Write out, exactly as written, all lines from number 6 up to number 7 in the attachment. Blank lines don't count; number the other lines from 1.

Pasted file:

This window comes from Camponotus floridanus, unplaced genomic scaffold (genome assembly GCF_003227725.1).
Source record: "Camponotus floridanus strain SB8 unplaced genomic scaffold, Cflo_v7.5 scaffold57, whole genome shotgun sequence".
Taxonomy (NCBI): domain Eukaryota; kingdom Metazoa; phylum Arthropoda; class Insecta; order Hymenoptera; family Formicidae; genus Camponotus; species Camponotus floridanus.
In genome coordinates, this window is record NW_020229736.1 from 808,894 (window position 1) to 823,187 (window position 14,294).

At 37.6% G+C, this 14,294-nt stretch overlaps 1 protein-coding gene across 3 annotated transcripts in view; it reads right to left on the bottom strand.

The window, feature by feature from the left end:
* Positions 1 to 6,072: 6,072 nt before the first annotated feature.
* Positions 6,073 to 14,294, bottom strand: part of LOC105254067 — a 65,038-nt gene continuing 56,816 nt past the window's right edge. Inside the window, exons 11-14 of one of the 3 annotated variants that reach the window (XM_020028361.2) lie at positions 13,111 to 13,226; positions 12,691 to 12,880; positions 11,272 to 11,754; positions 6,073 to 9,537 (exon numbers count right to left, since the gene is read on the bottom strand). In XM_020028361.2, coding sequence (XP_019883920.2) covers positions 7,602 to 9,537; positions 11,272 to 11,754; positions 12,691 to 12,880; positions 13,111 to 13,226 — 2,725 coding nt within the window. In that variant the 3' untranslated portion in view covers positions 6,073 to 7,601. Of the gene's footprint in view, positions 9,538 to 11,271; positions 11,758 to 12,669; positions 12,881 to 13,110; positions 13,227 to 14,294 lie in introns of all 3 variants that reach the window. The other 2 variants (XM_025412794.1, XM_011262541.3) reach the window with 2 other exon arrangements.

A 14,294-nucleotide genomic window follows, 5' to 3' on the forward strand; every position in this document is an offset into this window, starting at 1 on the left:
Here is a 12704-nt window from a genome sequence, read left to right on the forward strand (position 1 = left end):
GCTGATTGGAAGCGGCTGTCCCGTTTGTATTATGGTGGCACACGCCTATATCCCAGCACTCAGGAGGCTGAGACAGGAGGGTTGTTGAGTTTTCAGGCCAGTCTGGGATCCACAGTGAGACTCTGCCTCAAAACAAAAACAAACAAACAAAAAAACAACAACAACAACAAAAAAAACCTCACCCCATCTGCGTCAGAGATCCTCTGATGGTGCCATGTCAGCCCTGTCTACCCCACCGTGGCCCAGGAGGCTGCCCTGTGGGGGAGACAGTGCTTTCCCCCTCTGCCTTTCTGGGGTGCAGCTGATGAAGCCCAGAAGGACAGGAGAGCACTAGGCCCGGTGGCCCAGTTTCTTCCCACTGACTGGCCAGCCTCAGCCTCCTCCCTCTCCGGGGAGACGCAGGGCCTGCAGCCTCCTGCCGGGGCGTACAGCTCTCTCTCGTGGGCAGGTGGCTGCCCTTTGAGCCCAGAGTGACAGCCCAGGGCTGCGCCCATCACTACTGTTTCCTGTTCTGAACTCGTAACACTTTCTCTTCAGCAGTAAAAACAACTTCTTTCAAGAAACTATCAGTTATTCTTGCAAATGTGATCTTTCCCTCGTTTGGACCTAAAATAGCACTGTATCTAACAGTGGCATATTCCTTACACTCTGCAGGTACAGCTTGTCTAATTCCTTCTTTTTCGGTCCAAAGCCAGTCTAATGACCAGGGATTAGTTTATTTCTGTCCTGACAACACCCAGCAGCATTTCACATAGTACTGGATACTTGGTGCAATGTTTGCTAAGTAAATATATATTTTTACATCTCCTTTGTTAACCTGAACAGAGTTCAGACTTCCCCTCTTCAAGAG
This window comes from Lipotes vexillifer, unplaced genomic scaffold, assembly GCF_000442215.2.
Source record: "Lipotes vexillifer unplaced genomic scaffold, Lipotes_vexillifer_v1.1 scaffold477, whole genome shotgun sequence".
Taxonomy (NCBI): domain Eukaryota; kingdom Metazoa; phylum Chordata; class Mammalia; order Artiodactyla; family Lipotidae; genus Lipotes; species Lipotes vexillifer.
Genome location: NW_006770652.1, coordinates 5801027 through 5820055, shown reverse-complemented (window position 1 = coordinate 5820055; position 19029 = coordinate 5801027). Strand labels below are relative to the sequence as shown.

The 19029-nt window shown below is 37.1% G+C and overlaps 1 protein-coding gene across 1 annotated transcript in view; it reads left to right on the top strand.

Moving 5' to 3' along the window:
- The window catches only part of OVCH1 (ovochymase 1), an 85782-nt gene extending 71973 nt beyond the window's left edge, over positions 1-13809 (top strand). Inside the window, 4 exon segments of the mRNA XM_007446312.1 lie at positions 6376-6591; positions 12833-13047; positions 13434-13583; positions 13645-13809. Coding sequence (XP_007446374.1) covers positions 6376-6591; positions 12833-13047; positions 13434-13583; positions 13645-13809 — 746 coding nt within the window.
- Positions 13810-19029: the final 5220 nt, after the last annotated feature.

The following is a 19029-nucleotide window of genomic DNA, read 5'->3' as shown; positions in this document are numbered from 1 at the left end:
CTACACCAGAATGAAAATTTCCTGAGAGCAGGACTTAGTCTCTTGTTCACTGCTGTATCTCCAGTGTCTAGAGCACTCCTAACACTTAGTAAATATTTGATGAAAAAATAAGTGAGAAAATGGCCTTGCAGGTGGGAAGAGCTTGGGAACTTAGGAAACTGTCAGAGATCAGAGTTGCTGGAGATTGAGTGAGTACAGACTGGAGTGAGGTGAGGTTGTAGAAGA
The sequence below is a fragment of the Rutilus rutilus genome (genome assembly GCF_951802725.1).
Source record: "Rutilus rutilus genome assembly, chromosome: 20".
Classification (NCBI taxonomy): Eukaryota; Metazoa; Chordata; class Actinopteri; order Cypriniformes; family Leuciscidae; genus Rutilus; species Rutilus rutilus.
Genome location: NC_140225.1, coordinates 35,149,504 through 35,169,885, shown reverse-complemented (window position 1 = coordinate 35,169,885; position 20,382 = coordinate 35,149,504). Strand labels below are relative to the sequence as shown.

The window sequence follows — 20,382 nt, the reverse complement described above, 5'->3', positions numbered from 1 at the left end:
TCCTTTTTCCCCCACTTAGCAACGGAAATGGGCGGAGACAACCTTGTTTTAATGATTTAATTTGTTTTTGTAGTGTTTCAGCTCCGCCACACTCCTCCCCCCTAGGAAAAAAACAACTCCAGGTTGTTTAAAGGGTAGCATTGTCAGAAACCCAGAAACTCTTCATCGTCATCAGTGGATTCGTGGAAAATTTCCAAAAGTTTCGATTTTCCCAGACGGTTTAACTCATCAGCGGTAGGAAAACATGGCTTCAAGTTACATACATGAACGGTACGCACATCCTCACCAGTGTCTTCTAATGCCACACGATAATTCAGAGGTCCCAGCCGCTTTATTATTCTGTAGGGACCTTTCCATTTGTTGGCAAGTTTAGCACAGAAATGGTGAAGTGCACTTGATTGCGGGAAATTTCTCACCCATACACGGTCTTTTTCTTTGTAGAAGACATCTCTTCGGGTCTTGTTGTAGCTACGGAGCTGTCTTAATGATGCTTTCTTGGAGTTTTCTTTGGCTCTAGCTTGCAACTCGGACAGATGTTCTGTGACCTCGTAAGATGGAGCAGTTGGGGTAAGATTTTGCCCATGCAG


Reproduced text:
The window, feature by feature from the left end:
* Positions 1 to 6,072: 6,072 nt before the first annotated feature.